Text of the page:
How is Your Soul?
Posted in Anger/Frustration
Scripture: “Incline Your ear, O Lord, and answer me, for I am poor and needy. Preserve my life, for I am devoted to You; save Your servant who trusts in You. You are my God; be gracious to me, O Lord, for to You do I cry all day long. Gladden the soul of Your servant, for to You, O Lord, I lift up my soul….Turn to me and be gracious to me; give Your strength to Your servant….” – Psalm 86: 1-4, 16
Let me ask, how is your soul today? Is your soul a little weary or anxious or isolated? Frustrated or on edge?
There is a cumulative weariness, a frustration with the way COVID-19 has impacted our daily routines, our economy, our way of living. On top of that, we have been seeing videos that show realities we would prefer to think do not exist… but the images are as clear as day. It’s awkward, because we wish it wasn’t so, yet it is, and it feels like the Deuteronomy passage about the sins of the fathers to the fourth generation is alive and well, still causing pain and brokenness even today.
Amidst that background, as well as the usual fare of people struggling with difficult diagnoses, depression, deaths of loved ones, and more, I ask you, how is your soul today? Because if your soul is weary or anxious, isolated, or on edge, I want you to hear and to know the comfort God offers through the Psalms. Like today’s scripture, some Psalms illustrate the miracle of sorts that God, our heavenly Father, is available to us through prayer; that you and I can speak to God directly. Psalm 86 is a prayer, and it gives voice to what some of you are likely feeling these days.
This Psalm begins, “Incline your ear, O Lord, and answer me.” As you continue to walk through this prayer a few verses at a time on your own, I want you to listen and look at what stands out most to you. Hear and know that our Heavenly Father, Abba, Papa, delights in our bowing before Him in prayer.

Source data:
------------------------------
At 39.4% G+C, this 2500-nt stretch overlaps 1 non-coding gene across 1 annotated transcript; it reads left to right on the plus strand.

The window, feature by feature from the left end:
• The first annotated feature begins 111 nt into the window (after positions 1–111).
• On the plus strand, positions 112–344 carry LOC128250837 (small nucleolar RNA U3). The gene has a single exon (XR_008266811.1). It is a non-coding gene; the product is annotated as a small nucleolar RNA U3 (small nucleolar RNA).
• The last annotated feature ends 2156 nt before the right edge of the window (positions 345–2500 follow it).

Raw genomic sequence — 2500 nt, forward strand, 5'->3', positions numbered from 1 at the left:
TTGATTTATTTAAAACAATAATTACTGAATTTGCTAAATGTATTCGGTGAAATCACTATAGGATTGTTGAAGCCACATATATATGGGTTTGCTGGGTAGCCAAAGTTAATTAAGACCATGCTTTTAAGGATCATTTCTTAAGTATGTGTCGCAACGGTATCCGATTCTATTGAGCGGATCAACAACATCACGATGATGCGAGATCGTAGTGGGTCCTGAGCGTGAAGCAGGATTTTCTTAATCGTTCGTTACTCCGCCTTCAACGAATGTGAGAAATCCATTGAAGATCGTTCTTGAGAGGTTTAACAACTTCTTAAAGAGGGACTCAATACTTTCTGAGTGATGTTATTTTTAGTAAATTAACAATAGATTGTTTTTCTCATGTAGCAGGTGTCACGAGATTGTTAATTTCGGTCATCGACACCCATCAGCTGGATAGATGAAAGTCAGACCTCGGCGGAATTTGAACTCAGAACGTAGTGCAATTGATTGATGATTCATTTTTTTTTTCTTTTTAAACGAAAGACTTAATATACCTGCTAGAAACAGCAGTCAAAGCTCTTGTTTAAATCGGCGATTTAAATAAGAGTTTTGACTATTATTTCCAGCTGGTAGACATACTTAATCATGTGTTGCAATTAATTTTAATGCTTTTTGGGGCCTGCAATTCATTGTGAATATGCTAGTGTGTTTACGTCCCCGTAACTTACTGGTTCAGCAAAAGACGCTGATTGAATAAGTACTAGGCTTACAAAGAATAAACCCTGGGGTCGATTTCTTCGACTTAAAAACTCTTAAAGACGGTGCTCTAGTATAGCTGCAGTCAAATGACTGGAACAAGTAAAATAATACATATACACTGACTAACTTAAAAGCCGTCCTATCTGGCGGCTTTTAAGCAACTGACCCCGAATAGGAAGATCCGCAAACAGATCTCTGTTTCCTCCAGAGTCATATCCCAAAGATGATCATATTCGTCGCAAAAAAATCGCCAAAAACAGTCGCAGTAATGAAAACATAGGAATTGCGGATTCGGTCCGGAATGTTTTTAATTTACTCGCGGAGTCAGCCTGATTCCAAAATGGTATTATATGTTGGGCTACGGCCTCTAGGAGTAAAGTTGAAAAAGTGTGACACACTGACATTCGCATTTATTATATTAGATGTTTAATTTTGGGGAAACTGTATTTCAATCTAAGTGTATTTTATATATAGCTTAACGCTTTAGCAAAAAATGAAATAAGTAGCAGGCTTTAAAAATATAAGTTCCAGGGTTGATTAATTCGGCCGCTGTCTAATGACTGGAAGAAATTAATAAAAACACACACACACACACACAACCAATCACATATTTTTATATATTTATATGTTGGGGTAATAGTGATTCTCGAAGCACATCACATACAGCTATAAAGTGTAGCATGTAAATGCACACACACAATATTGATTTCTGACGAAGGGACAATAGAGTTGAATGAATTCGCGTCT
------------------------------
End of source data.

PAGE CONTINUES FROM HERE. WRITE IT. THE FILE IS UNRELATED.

Writing about prayer, Dietrich Bonhoeffer, the remarkable Christ-follower who was martyred during World War II, wrote, “The child asks of the Father whom he knows. Thus, the essence of Christian prayer is not general adoration, but definite, concrete petition. The right way to approach God is to stretch out our hands and ask of One who we know has the heart of a Father.”
By way of illustration, author Richard Foster wrote once of a father walking through a mall with his two-year-old son. The child was cranky; he kept whining and wriggling. The father scooped up his little two-year-old grumbler, held him tight to his chest, and began to sing an impromptu love song. None of the words rhymed. He sang it off-key, but, as best as he could, he shared his heart: “I love you. I’m so glad you’re my boy. You make me laugh.” His son relaxed, captivated by this strange and wonderful song. Finally, when they had finished, the dad went to the car and buckled his son in the car seat; his son raised his arms and lifted up his head and said, “Sing it to me again, Daddy. Sing it to me again.”
Whether you are a student or senior adult, a young parent chomping at the bit or an at-risk person plagued by concern; whether you’re the president, a policeman or a protestor; whoever you are and whatever your circumstance, turn, bow, and listen afresh to our Heavenly Father’s songs of justice and love. In grateful response, let us give God our undivided hearts to worship His holy name.
Prayer: O Lord, how majestic is your holy name in all the earth. Incline your ear, O Lord, and answer me, for I need you. Gladden my heart, for to you I lift up my soul. In Christ’s name, I pray. Amen.
Submitted by Rev. Dr. Brad Smith